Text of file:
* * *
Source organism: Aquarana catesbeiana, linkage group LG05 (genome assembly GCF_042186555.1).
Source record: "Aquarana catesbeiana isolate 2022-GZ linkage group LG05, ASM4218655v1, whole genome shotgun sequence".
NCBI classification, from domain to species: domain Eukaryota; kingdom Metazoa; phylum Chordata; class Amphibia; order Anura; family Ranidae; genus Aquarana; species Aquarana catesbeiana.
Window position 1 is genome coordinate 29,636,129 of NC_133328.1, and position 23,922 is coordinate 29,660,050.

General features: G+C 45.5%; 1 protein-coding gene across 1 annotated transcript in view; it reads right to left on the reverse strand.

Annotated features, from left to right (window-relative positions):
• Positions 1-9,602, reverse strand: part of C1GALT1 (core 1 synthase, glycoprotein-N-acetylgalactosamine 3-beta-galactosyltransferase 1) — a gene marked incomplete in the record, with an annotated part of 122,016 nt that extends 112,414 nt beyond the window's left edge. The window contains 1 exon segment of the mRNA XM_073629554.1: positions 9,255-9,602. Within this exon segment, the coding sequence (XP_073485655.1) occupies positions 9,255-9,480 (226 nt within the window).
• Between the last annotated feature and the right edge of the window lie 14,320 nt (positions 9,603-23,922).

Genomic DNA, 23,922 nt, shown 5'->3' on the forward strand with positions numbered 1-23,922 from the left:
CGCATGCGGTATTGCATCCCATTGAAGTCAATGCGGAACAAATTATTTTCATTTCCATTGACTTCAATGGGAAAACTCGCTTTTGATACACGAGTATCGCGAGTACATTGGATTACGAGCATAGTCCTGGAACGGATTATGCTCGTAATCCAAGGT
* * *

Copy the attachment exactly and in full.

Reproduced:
Source organism: Aquarana catesbeiana, linkage group LG05 (genome assembly GCF_042186555.1).
Source record: "Aquarana catesbeiana isolate 2022-GZ linkage group LG05, ASM4218655v1, whole genome shotgun sequence".
NCBI classification, from domain to species: domain Eukaryota; kingdom Metazoa; phylum Chordata; class Amphibia; order Anura; family Ranidae; genus Aquarana; species Aquarana catesbeiana.
Window position 1 is genome coordinate 29,636,129 of NC_133328.1, and position 23,922 is coordinate 29,660,050.

General features: G+C 45.5%; 1 protein-coding gene across 1 annotated transcript in view; it reads right to left on the reverse strand.

Annotated features, from left to right (window-relative positions):
• Positions 1-9,602, reverse strand: part of C1GALT1 (core 1 synthase, glycoprotein-N-acetylgalactosamine 3-beta-galactosyltransferase 1) — a gene marked incomplete in the record, with an annotated part of 122,016 nt that extends 112,414 nt beyond the window's left edge. The window contains 1 exon segment of the mRNA XM_073629554.1: positions 9,255-9,602. Within this exon segment, the coding sequence (XP_073485655.1) occupies positions 9,255-9,480 (226 nt within the window).
• Between the last annotated feature and the right edge of the window lie 14,320 nt (positions 9,603-23,922).

Genomic DNA, 23,922 nt, shown 5'->3' on the forward strand with positions numbered 1-23,922 from the left:
CGCATGCGGTATTGCATCCCATTGAAGTCAATGCGGAACAAATTATTTTCATTTCCATTGACTTCAATGGGAAAACTCGCTTTTGATACACGAGTATCGCGAGTACATTGGATTACGAGCATAGTCCTGGAACGGATTATGCTCGTAATCCAAGGT